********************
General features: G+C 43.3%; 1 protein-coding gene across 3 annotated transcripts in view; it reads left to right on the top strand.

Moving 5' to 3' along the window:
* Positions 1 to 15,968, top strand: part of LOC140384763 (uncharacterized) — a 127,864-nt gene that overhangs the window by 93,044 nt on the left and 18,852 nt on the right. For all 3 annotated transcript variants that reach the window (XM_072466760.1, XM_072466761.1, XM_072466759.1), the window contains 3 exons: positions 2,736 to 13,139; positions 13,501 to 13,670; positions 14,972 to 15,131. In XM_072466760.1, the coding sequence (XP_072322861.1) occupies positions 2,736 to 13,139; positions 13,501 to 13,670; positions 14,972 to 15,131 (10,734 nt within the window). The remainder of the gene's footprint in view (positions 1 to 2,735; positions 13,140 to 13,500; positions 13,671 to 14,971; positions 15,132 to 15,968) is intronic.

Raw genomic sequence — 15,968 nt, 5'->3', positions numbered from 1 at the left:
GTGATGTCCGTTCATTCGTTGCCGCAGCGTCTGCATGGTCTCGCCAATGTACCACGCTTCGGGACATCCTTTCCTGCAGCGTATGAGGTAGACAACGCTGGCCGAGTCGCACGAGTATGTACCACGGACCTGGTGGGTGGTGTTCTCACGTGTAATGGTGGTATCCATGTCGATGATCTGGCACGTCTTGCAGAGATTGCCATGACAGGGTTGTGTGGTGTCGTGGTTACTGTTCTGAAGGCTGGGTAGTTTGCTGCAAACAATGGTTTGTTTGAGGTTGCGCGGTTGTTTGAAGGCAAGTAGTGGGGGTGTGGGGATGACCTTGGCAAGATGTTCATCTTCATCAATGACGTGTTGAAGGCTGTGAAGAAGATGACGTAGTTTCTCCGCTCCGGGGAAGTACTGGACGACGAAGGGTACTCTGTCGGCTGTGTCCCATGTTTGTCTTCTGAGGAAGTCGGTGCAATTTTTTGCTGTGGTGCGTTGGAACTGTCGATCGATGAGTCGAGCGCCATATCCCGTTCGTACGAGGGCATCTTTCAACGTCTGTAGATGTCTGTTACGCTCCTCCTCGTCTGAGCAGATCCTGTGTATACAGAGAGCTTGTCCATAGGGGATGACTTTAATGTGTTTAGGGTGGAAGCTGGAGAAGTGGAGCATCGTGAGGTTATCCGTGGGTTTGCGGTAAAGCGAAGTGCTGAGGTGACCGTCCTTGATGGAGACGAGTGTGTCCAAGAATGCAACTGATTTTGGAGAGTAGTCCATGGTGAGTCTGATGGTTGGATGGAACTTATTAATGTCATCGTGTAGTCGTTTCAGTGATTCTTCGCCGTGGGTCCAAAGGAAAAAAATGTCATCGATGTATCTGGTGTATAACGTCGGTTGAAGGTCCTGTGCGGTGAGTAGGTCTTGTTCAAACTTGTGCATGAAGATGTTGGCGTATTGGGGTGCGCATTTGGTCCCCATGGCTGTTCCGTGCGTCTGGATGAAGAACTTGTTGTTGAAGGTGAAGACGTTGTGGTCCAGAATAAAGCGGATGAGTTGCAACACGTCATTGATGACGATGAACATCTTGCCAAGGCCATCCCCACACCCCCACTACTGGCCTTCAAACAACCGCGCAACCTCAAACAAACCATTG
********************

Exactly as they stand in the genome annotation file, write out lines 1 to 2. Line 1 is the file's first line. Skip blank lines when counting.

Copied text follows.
General features: G+C 43.3%; 1 protein-coding gene across 3 annotated transcripts in view; it reads left to right on the top strand.

Moving 5' to 3' along the window: